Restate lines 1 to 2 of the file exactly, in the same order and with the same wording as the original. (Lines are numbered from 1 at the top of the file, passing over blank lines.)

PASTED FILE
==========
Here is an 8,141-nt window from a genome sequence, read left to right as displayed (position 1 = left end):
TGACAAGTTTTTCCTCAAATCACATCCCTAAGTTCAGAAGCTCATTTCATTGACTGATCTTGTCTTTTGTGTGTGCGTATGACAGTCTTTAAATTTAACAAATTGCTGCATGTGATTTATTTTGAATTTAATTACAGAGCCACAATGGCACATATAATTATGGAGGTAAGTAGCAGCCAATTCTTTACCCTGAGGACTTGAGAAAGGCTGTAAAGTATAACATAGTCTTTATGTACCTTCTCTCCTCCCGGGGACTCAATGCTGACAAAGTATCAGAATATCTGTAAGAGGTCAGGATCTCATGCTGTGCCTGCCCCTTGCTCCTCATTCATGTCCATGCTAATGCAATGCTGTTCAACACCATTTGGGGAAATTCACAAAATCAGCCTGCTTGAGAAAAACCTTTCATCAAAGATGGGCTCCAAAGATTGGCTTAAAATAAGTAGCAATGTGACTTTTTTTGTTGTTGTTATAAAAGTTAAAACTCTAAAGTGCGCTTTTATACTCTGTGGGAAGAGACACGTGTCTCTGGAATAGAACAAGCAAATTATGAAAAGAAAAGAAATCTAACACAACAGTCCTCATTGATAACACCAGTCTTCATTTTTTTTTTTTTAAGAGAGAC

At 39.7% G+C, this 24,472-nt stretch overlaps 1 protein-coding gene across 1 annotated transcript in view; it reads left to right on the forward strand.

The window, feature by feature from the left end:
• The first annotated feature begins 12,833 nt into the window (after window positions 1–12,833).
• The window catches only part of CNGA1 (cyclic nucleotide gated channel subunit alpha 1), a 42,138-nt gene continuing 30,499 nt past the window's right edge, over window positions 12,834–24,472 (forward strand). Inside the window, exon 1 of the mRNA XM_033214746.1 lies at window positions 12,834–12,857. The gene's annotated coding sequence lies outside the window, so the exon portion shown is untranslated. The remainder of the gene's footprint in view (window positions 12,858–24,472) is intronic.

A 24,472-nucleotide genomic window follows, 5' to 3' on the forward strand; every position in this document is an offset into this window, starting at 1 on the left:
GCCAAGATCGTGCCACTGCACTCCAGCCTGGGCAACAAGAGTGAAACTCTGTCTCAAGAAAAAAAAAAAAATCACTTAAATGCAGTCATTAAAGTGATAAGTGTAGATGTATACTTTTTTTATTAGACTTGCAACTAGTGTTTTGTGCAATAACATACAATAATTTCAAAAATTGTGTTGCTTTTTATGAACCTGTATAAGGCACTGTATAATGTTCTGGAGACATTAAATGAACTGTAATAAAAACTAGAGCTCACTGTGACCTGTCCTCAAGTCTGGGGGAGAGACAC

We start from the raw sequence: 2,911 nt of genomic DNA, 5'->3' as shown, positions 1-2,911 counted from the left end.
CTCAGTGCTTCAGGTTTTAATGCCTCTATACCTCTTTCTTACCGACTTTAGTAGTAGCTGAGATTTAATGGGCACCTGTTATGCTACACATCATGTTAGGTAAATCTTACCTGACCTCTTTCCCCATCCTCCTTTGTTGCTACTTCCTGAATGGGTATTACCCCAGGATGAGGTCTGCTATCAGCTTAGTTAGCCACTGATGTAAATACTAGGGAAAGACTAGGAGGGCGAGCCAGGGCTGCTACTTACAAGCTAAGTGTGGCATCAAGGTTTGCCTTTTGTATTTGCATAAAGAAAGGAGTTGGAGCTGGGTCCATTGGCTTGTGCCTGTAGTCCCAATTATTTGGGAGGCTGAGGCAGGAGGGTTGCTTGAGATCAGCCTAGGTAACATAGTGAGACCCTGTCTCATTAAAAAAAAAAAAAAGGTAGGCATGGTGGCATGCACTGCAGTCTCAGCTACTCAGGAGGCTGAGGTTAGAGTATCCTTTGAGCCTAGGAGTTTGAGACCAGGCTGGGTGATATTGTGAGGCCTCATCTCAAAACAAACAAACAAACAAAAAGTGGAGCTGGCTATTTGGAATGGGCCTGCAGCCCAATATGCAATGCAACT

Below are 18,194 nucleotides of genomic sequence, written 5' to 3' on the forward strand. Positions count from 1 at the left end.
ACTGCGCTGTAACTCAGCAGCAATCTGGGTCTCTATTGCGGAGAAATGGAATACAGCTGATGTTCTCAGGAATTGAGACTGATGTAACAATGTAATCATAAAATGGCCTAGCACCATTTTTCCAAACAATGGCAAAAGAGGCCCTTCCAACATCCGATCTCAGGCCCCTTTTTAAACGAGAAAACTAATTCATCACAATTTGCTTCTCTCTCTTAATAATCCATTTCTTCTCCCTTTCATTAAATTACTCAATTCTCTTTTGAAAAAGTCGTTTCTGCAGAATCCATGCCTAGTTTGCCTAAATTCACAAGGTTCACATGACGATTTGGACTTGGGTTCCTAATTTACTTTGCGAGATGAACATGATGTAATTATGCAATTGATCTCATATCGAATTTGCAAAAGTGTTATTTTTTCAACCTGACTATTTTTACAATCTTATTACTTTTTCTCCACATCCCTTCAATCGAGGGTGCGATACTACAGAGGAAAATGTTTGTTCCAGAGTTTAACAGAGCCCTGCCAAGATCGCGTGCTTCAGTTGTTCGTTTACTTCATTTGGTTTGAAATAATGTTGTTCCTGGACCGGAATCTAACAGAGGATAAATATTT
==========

Here is an 8,141-nt window from a genome sequence, read left to right as displayed (position 1 = left end):
TGACAAGTTTTTCCTCAAATCACATCCCTAAGTTCAGAAGCTCATTTCATTGACTGATCTTGTCTTTTGTGTGTGCGTATGACAGTCTTTAAATTTAACAAATTGCTGCATGTGATTTATTTTGAATTTAATTACAGAGCCACAATGGCACATATAATTATGGAGGTAAGTAGCAGCCAATTCTTTACCCTGAGGACTTGAGAAAGGCTGTAAAGTATAACATAGTCTTTATGTACCTTCTCTCCTCCCGGGGACTCAATGCTGACAAAGTATCAGAATATCTGTAAGAGGTCAGGATCTCATGCTGTGCCTGCCCCTTGCTCCTCATTCATGTCCATGCTAATGCAATGCTGTTCAACACCATTTGGGGAAATTCACAAAATCAGCCTGCTTGAGAAAAACCTTTCATCAAAGATGGGCTCCAAAGATTGGCTTAAAATAAGTAGCAATGTGACTTTTTTTGTTGTTGTTATAAAAGTTAAAACTCTAAAGTGCGCTTTTATACTCTGTGGGAAGAGACACGTGTCTCTGGAATAGAACAAGCAAATTATGAAAAGAAAAGAAATCTAACACAACAGTCCTCATTGATAACACCAGTCTTCATTTTTTTTTTTTTAAGAGAGAC